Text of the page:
A good idea from ... Ruskin
Alain de Botton
Alain de Botton is a philosopher, writer and television presenter. His books include Essays in Love (published when he was only 23), How Proust Can Change Your Life (1997), Status Anxiety (2004) and Religion for Atheists (2012)
Sunday 12 September 1999
Then I discovered the works of John Ruskin (1819-1900) and nothing has been the same since. I've taken walks in the countryside, I look at trees and study clouds. Last weekend, I sat on a rock and listened intently to a stream for 20 minutes.
No one reads Ruskin now. About the only thing people seem to know about him is the story that he refused to sleep with his wife after seeing her naked for the first time on their wedding night, because the only women he had known until then had been sculptures in art galleries. But in the 19th century he was renowned for his writings on Venice, Turner, the Italian Renaissance and Gothic architecture, and most appreciated for his writings on nature.
His books contain extraordinary meditations on everyday nature: grass, apple trees, clouds, beaches, rainfalls and lakes. I've become devoted to his essay "On the Sound of Scottish Streams"; "I know no other waters to be compared with them," he writes, "such streams can only exist under very subtle concurrence of rock and climate. There must be much soft rain, not tearing the hills down with floods, and the rocks must break irregularly and jaggedly. Our Yorkshire shales and limestones merely form tables and shelves for the rivers to drip and leap from; while the Cumberland and Welsh rocks break too boldly, and lose the multiplied chords of musical sound..."
Ruskin doesn't just describe nature's physical appearance (which can get dull), he talks about its psychological and emotional resonances. Rather than saying that a pine tree is tall and green, he says that it is the most self-contained of trees, and that it is timid, possessing the quiet strength of many timid people. He believed that we should look to nature to find our emotions and struggles expressed in more dramatic terms, and should "read" it for moral instruction and consolation.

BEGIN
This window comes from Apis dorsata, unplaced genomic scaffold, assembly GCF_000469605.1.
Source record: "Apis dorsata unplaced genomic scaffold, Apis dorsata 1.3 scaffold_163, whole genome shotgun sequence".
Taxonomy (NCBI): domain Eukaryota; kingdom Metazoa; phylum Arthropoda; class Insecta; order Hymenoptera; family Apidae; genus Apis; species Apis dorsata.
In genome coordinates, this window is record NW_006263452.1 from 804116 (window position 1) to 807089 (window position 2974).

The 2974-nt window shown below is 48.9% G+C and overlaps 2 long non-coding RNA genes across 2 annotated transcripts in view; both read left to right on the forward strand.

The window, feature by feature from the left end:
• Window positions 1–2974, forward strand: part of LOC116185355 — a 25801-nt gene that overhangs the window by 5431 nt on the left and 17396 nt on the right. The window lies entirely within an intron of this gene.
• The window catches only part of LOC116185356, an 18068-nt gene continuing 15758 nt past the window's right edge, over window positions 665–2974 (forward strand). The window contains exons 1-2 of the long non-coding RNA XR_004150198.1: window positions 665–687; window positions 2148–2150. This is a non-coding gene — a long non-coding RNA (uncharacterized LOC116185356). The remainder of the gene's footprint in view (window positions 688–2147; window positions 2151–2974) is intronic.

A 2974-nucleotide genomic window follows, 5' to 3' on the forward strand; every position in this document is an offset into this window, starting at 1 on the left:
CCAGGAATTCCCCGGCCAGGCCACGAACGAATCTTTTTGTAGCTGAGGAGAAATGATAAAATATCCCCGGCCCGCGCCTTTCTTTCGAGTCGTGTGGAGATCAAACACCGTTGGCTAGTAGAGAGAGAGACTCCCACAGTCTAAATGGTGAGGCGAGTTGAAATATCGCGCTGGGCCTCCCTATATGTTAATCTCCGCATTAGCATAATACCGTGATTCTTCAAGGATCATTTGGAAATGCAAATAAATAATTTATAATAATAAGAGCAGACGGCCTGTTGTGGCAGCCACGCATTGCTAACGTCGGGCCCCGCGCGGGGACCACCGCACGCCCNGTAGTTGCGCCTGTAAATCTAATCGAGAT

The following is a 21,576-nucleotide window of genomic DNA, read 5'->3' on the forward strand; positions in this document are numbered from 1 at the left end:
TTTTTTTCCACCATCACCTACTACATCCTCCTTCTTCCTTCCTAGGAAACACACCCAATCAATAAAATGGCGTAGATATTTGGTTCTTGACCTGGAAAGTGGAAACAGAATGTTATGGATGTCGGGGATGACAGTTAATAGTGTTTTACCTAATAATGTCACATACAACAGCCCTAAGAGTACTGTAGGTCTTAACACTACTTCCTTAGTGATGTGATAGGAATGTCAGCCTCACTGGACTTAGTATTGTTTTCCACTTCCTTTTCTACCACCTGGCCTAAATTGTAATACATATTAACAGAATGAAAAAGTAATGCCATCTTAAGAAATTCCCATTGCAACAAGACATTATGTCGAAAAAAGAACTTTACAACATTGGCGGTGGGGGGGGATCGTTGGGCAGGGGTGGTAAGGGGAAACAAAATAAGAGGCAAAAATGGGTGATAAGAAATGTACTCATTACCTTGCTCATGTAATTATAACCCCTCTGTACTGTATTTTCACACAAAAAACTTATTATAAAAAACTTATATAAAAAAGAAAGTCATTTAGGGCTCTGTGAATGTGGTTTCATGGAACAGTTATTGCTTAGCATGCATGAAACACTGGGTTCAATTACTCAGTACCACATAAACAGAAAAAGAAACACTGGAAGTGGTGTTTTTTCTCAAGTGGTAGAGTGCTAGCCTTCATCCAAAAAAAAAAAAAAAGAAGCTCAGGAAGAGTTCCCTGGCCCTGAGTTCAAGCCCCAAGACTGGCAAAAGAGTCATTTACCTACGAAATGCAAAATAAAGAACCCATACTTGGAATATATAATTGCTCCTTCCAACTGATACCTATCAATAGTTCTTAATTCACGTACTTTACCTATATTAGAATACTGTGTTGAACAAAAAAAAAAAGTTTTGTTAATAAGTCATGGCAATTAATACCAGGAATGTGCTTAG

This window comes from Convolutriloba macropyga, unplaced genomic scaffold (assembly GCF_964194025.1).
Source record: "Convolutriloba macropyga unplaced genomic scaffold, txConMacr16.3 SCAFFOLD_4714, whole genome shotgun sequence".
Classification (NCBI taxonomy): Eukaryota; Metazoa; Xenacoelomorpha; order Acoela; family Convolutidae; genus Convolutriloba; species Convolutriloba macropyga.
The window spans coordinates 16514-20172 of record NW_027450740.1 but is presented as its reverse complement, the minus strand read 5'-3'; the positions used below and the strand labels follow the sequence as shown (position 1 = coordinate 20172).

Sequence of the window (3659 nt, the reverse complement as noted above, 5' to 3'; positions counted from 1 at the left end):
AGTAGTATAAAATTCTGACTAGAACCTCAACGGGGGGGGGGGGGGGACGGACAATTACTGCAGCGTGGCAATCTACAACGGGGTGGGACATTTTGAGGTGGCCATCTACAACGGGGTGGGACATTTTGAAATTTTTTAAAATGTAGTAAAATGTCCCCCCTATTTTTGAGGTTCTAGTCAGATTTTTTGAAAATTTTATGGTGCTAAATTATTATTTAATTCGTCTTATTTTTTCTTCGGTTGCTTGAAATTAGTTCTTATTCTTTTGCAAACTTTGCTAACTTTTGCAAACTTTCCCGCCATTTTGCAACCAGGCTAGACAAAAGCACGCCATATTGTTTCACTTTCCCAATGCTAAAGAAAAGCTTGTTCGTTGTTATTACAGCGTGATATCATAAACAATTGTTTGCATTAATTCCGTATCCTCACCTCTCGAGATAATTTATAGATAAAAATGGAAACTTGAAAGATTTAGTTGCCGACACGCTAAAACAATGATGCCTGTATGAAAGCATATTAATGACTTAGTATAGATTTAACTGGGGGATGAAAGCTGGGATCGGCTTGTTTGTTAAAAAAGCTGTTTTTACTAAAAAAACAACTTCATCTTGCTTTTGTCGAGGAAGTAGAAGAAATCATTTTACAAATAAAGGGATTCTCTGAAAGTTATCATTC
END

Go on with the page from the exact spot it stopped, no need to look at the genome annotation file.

In his work we find, beautifully assembled in language, sensations about nature of which we had never been more than semi-conscious. His work offers an example of what all good writers can do for their readers; namely, bring back to life, from the deadness caused by habit and inattention, valuable but neglected aspects of experience.
Game of Thrones
Arts & Ents blogs
- 1 If you're not already angry about the migrant crisis, here's a history lesson to remind you why you really should be
- 2 David De Gea: Manchester United goalkeeper's £29m move to Real Madrid off - because paperwork 'not done in time'
- 3 Pansexual: What is it - and when did the term gain popularity?
- 4 Netherlands to withdraw food and shelter from failed asylum-seekers after just 'a few weeks'
- 5 Blood Moon and Supermoon: September to bring brightest – and dimmest – full Moon of the year on same night
X Factor hopeful Mason Noise: 'How is Cheryl Fernandez-Versini in the music business, let alone a judge on the show?'
Wes Craven dead: Why Johnny Depp owes his career to director’s 13-year-old daughter
Trevor Noah, Edinburgh Fringe review: New Daily Show host warms up in inspired style
VMAs 2015: You can already buy ‘Kanye West for president’ t-shirts
VMAs 2015: Taylor Swift and her buddy Kendrick Lamar clean-up at awards - full list of winners
Climate change: 2015 will be the hottest year on record 'by a mile', experts say
Jeremy Corbyn calls Osama bin Laden's killing a 'tragedy' - but was it taken out of context?
Tony Blair attacks Jeremy Corbyn's 'Alice In Wonderland' politics
Theresa May says migrants should be banned from entering the UK unless they have jobs lined up
Iain Duncan Smith 'should resign over disability benefit death figures', says Jeremy Corbyn
UN investigating British Government over human rights abuses caused by IDS welfare reforms